He Steals Them, of Course!

Posted on by Jonathan Beckman

Certain names carry with them the whiff of brimstone. In the world of bibliophiles and booksellers, perhaps no name is more sulphurous than that of Thomas James Wise. Celebrated in his lifetime as the greatest collector in a generation, an accolade made even more impressive by his humble origins, Wise is today notorious as a forger of Victorian first editions. His signature method of reprinting minor works by major literary authors with imprints antedating the acknowledged first editions had, by the time

On a Scottish Portrait

Posted on by Jonathan Beckman

Pompeo Batoni’s Colonel William Gordon is among the most striking Scottish portraits of the 18th century. Depicting the Aberdeenshire officer receiving an orb and laurel wreath from the figure of Roma against a classical backdrop, the painting grafts post-Culloden Scottish modernity onto antiquity. The result is a dramatic hybrid with an admixture of incoherence – […]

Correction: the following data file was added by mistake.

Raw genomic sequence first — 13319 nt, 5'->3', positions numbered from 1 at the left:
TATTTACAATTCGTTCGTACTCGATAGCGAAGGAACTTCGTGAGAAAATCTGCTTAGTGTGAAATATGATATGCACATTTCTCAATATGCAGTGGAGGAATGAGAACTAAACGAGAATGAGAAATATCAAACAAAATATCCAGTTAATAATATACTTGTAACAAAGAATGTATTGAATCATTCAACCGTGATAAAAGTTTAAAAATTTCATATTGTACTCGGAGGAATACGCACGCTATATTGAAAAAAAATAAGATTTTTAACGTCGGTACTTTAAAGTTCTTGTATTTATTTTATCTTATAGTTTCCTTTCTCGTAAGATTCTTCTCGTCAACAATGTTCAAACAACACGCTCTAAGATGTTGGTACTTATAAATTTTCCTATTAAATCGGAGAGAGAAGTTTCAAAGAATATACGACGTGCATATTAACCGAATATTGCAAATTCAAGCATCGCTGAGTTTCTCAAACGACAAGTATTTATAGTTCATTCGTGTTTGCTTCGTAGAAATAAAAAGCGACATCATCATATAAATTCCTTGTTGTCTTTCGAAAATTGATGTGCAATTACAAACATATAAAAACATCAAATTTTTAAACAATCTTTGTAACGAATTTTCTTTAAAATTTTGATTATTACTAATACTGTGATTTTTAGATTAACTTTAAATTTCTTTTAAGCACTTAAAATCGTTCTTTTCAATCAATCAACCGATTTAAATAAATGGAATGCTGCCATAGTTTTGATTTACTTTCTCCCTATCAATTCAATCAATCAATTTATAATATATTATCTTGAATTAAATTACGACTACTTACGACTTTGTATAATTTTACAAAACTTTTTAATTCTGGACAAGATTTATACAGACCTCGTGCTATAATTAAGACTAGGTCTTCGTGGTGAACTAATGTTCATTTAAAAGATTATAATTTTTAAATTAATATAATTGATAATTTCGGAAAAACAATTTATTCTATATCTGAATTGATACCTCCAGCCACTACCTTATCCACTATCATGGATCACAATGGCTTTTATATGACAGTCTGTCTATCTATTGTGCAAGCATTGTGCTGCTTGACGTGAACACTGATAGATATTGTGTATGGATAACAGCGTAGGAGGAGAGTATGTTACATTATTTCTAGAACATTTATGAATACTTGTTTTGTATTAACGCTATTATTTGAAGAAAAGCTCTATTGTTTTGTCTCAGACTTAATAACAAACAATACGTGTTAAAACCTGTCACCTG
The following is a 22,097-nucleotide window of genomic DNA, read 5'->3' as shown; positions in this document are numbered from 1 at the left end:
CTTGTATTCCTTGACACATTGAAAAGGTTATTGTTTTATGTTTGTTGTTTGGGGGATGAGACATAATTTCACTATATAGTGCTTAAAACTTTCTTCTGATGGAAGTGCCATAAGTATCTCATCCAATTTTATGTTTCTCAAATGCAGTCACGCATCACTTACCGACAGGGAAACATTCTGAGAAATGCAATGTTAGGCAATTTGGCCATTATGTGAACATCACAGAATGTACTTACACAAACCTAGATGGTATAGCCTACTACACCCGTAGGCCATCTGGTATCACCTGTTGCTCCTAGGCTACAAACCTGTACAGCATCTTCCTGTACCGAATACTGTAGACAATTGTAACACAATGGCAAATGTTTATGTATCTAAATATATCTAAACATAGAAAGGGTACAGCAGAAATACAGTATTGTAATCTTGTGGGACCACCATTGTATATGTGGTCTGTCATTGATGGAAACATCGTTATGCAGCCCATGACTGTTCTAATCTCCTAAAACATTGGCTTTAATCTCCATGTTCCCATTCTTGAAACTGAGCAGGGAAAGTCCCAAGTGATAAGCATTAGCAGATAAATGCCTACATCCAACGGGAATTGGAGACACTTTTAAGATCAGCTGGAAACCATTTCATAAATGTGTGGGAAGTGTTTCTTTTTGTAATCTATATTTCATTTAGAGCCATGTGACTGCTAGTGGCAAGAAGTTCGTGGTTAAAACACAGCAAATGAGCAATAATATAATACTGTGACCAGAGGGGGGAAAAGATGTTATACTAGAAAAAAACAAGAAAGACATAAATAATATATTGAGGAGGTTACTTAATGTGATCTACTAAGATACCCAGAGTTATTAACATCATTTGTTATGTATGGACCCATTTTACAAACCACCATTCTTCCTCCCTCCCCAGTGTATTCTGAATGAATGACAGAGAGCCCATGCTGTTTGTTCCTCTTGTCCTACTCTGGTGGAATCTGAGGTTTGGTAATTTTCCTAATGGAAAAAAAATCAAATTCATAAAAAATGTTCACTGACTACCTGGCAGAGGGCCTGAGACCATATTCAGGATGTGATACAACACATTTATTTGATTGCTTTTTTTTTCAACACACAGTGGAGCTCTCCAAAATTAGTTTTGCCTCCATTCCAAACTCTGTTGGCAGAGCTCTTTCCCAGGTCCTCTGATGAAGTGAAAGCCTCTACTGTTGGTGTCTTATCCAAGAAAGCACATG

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The Marchioness & Me

Posted on by Jonathan Beckman

For the best part of three years now, I have been living with an impossible woman. While it’s a love affair of sorts – why else would I put up with it – her intransigence, snobbery and occasional downright bolshiness have, at times, been a trial. But in return she offers an incandescent appetite for […]

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Fossil Poetry

Posted on by Jonathan Beckman

I was a child often distracted by language’s strangeness. Learning the meanings of difficult words proved more enjoyable than board games. Particularly distracting were the traces of earlier history that I could detect in the wording of Christmas carols. Why were the steeple bells ordered to be ‘swung-en’? In what way might the baby Jesus be ‘very’ God? Was he super-extra divine or something not yet understood by me? I pestered the adults around me for explanations and poked my little fingers into the thumb index of the big dictionary

Modernism in Motion

Posted on by Jonathan Beckman